September 12, 2009



That picture of the aspiring, perspiring writer lugging his typewriter from the Puces to St Germain ( really? all the way?) is one of those pieces of symbolism that would be too much to take, if presented as fiction.
I think you mean 'hordes' of bargain-hunters, by the way (I know you like to be told these things!).

Martin Howard

I cannot claim who has typed on the 19th century typewriters in my collection but I know you will love seeing the remarkable beauty and ingenious designs of the world's first typing machines.

This link will take you directly to the collection at my website -www.antiquetypewriters.com

Have fun, you will be surprised

Martin Howard (an antique typewriter collector)

Lisa Meeker

I used to have a gold-plated typewriter with kelly green keys. It had been given to my grandmother's best friend in honor of her retirement. The friend was furious and wouldn't bring it home. Imagine, a typewriter as a retirement gift!

Wish I still had it, it worked well and had a consistently smooth strike.


Thanks for telling us your typewriter stories. I really like the Remington (well, all of them, really),and I am in the market for an Olivetti Lettera 22 myself. It won a major Italian design prize back in the late 50's or early 60's.

Carly-jay Metcalfe

Thank you for sharing these. I started (seriously) collecting last year and so far I'm the proud mother of a Hermes 2000 portable, a Hermes 3000 in *mint* condition with original brush, literature and case and an Underwood 18 (also with original spare ribbon and in a maroon and cream case which looks just like a small briefcase when being carried around). They are all in working order and I adore writing with them.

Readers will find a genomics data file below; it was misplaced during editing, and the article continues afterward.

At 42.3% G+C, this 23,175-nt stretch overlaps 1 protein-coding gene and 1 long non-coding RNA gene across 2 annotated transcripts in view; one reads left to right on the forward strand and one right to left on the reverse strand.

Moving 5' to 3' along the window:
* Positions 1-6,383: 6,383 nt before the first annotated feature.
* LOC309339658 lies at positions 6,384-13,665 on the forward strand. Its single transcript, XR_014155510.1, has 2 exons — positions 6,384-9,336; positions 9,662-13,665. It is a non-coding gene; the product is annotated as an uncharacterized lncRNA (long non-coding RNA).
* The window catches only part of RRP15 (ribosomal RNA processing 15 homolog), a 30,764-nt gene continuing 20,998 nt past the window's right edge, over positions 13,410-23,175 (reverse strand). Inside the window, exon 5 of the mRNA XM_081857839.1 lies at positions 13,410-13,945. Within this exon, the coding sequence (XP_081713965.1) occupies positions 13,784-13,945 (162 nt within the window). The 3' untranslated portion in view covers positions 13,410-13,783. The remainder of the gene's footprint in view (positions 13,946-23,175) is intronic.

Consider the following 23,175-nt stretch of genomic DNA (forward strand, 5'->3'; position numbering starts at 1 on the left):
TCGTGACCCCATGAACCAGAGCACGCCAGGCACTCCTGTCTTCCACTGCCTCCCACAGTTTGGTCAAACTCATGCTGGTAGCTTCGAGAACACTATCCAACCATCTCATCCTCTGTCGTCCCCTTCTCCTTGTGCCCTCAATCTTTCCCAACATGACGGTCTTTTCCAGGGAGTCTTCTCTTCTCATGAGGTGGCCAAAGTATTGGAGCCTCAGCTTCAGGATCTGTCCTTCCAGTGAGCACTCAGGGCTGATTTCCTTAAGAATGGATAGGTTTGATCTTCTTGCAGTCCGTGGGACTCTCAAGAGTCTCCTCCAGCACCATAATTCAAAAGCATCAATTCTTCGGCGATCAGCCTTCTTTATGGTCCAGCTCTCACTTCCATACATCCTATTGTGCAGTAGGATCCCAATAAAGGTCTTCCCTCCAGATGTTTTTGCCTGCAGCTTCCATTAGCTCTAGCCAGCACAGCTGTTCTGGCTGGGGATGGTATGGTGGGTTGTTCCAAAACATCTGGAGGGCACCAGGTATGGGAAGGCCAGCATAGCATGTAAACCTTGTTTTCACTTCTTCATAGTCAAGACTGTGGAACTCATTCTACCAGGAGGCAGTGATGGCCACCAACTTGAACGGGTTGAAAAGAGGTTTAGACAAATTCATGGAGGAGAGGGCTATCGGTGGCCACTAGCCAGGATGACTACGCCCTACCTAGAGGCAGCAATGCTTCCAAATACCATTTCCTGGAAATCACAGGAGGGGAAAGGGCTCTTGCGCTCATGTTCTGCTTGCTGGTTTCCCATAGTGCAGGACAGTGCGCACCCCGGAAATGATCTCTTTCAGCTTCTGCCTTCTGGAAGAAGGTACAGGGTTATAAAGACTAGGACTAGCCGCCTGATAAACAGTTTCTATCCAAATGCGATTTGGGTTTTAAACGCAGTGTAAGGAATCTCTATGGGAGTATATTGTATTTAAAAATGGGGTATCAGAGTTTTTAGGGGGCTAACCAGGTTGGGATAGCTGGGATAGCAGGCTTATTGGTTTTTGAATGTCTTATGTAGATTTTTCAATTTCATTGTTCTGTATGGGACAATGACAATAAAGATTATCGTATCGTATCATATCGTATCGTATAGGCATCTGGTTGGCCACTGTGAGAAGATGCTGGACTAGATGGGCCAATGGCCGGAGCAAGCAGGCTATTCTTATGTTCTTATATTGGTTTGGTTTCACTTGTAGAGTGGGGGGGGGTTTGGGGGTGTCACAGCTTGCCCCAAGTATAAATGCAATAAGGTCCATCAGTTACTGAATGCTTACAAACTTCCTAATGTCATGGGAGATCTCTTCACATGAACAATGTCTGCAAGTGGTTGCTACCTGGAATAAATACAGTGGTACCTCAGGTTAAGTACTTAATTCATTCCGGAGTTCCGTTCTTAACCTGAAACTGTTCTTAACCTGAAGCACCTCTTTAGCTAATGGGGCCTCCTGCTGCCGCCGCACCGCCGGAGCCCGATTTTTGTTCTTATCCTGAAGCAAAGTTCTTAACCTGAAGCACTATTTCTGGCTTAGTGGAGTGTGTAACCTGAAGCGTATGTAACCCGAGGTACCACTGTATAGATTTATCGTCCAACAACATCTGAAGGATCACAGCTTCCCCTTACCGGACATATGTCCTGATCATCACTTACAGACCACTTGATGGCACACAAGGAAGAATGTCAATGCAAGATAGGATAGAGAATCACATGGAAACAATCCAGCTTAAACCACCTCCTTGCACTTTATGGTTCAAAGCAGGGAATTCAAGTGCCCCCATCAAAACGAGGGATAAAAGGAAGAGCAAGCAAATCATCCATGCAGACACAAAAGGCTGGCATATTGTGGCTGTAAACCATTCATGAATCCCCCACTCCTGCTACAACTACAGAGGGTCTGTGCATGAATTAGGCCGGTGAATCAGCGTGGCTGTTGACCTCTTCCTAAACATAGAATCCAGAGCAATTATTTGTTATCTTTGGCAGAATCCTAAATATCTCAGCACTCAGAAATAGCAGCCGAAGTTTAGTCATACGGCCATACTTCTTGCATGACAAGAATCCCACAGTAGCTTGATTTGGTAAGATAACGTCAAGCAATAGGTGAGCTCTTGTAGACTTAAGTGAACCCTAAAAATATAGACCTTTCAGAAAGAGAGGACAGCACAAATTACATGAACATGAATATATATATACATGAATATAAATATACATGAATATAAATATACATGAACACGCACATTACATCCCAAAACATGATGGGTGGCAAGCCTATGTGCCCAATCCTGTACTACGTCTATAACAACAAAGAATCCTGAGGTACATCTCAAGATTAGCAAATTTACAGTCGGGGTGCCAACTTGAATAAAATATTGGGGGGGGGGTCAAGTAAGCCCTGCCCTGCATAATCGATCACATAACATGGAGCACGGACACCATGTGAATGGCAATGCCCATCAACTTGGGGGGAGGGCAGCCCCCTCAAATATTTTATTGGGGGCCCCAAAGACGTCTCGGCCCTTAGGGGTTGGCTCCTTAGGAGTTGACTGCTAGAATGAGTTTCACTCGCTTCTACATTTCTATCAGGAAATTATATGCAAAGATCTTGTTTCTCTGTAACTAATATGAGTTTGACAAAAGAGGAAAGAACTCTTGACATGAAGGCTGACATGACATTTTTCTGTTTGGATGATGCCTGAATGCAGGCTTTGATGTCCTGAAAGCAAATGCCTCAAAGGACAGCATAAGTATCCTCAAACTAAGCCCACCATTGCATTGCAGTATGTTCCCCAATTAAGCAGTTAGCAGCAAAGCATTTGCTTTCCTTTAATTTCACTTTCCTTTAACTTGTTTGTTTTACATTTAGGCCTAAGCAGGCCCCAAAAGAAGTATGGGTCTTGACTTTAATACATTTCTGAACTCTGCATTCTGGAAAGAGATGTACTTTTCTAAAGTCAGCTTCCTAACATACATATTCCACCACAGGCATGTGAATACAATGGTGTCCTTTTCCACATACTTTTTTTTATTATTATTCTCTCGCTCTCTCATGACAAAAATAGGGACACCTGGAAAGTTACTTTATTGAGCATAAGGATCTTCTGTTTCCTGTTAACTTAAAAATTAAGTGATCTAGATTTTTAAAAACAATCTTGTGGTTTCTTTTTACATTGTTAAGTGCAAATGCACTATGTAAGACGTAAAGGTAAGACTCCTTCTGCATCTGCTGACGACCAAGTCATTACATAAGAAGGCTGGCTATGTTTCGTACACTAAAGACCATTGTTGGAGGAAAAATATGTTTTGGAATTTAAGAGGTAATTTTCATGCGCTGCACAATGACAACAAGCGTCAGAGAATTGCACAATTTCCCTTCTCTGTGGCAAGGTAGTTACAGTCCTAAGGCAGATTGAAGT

The two that aren't working and are more for decoration purposes are a Remington 16 and a Remington Rand from the 1950's (I need to get specifics). I'm in the market for a green Remington Portable No.3 (c.1928), but it's out of my price range right now. One can still dream ...

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  • The Elegant Variation is "Fowler’s (1926, 1965) term for the inept writer’s overstrained efforts at freshness or vividness of expression. Prose guilty of elegant variation calls attention to itself and doesn’t permit its ideas to seem naturally clear. It typically seeks fancy new words for familiar things, and it scrambles for synonyms in order to avoid at all costs repeating a word, even though repetition might be the natural, normal thing to do: The audience had a certain bovine placidity, instead of The audience was as placid as cows. Elegant variation is often the rock, and a stereotype, a cliché, or a tired metaphor the hard place between which inexperienced or foolish writers come to grief. The familiar middle ground in treating these homely topics is almost always the safest. In untrained or unrestrained hands, a thesaurus can be dangerous."


  • The Bookshop by Penelope Fitzgerald


    Penelope Fitzgerald's second novel is the tale of Florence Green, a widow who seeks, in the late 1950s, to bring a bookstore to an isolated British town, encountering all manner of obstacles, including incompetent builders, vindictive gentry, small minded bankers, an irritable poltergeist, but, above all, a town that might not, in fact, want a bookshop. Fitzgerald's prose is spare but evocative – there's no wasted effort and her work reminds one of Hemingway's dictum that every word should fight for its right to be on the page. Florence is an engaging creation, stubbornly committed to her plan even as uncertainty regarding the wisdom of the enterprise gnaws at her. But The Bookshop concerns itself, finally, with the astonishing vindictiveness of which provincials are capable, and, as so much English fiction must, it grapples with the inevitabilities of class. It's a dense marvel at 123 pages, a book you won't want to – or be able to – rush through.
  • The Rider by Tim Krabbe


    Tim Krabbé's superb 1978 memoir-cum-novel is the single best book we've read about cycling, a book that will come closer to bringing you inside a grueling road race than anything else out there. A kilometer-by-kilometer look at just what is required to endure some of the most grueling terrain in the world, Krabbé explains the tactics, the choices and – above all – the grinding, endless, excruciating pain that every cyclist faces and makes it heart-pounding rather than expository or tedious. No writer has better captured both the agony and the determination to ride through the agony. He's an elegant stylist (ably served by Sam Garrett's fine translation) and The Rider manages to be that rarest hybrid – an authentic, accurate book about cycling that's a pleasure to read. "Non-racers," he writes. "The emptiness of those lives shocks me."